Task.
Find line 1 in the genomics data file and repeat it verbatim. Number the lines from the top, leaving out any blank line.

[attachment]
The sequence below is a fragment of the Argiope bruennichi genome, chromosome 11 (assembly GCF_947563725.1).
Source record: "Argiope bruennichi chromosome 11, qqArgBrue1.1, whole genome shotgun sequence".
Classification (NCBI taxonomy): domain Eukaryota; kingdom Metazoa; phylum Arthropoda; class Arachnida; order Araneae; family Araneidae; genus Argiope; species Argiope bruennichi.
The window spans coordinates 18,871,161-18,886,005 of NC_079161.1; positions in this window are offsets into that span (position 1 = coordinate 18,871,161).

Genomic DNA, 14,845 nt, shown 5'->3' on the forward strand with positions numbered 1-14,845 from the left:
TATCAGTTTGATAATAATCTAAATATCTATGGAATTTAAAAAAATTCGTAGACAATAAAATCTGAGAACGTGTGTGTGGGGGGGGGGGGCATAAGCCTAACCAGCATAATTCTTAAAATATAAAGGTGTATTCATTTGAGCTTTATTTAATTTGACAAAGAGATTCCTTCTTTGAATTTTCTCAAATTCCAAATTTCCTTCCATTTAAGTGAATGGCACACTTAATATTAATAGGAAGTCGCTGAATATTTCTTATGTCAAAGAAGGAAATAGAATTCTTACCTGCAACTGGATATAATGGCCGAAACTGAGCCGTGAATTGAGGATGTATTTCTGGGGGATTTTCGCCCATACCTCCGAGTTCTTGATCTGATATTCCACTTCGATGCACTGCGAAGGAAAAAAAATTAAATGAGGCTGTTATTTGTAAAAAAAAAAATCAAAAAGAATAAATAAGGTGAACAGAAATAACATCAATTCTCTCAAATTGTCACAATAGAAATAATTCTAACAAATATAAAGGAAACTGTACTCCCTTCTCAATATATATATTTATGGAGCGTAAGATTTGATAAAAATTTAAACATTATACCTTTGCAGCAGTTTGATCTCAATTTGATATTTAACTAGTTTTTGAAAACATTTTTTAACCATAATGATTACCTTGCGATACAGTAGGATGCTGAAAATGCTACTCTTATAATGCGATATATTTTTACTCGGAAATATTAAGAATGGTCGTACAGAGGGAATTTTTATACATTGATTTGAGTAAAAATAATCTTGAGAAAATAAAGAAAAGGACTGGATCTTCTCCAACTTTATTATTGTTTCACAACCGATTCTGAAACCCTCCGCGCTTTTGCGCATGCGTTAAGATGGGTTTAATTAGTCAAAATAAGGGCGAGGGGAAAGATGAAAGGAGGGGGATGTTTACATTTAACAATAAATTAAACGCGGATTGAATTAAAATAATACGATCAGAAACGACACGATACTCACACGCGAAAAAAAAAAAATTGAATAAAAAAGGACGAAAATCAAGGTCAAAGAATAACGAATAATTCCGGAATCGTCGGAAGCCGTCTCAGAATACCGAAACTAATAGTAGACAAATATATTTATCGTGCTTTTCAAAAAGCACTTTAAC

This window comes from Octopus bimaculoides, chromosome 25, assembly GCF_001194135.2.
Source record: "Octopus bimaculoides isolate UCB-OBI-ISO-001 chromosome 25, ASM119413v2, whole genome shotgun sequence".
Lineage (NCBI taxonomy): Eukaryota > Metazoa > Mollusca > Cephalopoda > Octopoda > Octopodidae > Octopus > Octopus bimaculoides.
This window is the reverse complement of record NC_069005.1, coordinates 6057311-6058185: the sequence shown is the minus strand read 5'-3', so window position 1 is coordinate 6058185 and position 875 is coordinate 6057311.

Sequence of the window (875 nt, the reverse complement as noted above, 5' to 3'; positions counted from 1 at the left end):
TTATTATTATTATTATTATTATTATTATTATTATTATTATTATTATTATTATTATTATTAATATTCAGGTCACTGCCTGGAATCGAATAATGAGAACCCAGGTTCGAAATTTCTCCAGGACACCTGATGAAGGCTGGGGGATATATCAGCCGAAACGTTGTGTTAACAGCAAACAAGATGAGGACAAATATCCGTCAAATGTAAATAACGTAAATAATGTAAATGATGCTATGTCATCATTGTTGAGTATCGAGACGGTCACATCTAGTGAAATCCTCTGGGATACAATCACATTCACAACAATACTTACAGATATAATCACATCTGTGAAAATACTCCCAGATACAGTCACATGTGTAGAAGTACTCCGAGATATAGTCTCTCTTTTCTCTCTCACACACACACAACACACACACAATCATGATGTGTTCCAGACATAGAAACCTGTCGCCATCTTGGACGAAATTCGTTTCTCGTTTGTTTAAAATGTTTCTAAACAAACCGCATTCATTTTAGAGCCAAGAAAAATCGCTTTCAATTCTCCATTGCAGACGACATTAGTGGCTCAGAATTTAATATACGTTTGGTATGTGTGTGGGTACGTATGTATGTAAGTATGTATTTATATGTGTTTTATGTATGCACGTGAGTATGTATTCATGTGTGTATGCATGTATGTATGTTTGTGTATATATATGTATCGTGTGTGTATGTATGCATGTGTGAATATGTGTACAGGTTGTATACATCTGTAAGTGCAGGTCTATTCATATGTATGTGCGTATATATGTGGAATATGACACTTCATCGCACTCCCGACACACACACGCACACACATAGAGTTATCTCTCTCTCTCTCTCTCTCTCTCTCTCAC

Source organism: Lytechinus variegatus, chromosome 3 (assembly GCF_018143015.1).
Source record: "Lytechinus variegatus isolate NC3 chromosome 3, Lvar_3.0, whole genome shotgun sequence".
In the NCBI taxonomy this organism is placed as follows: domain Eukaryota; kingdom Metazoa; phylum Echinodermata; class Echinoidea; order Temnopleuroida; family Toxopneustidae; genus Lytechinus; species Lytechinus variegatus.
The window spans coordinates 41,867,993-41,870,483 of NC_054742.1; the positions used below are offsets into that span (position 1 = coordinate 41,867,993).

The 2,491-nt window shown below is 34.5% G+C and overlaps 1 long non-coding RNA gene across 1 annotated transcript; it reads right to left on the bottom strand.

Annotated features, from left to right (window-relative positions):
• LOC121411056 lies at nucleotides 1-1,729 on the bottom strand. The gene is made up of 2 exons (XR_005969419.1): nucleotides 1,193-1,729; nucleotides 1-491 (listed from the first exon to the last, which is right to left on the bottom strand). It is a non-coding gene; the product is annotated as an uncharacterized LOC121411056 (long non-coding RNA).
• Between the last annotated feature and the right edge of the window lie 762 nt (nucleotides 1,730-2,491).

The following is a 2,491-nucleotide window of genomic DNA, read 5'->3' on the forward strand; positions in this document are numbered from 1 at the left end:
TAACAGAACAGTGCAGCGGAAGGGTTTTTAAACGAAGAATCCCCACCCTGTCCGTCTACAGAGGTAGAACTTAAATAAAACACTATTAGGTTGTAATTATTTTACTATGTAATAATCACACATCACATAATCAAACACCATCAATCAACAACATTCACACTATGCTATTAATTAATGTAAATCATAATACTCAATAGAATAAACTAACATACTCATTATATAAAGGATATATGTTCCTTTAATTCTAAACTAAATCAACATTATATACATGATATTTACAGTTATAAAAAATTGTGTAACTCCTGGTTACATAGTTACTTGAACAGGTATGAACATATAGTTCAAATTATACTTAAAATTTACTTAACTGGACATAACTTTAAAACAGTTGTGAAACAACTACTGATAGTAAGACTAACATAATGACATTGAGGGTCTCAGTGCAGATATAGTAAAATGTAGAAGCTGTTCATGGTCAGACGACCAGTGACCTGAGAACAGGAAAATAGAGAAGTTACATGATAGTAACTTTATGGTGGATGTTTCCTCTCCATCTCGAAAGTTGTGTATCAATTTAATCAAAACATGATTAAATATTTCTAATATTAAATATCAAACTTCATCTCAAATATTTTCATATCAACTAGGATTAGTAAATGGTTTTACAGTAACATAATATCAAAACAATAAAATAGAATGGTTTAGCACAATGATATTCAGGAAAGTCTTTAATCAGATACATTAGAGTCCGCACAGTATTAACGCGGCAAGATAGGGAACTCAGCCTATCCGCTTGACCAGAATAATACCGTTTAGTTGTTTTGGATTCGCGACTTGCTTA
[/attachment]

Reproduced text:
The sequence below is a fragment of the Argiope bruennichi genome, chromosome 11 (assembly GCF_947563725.1).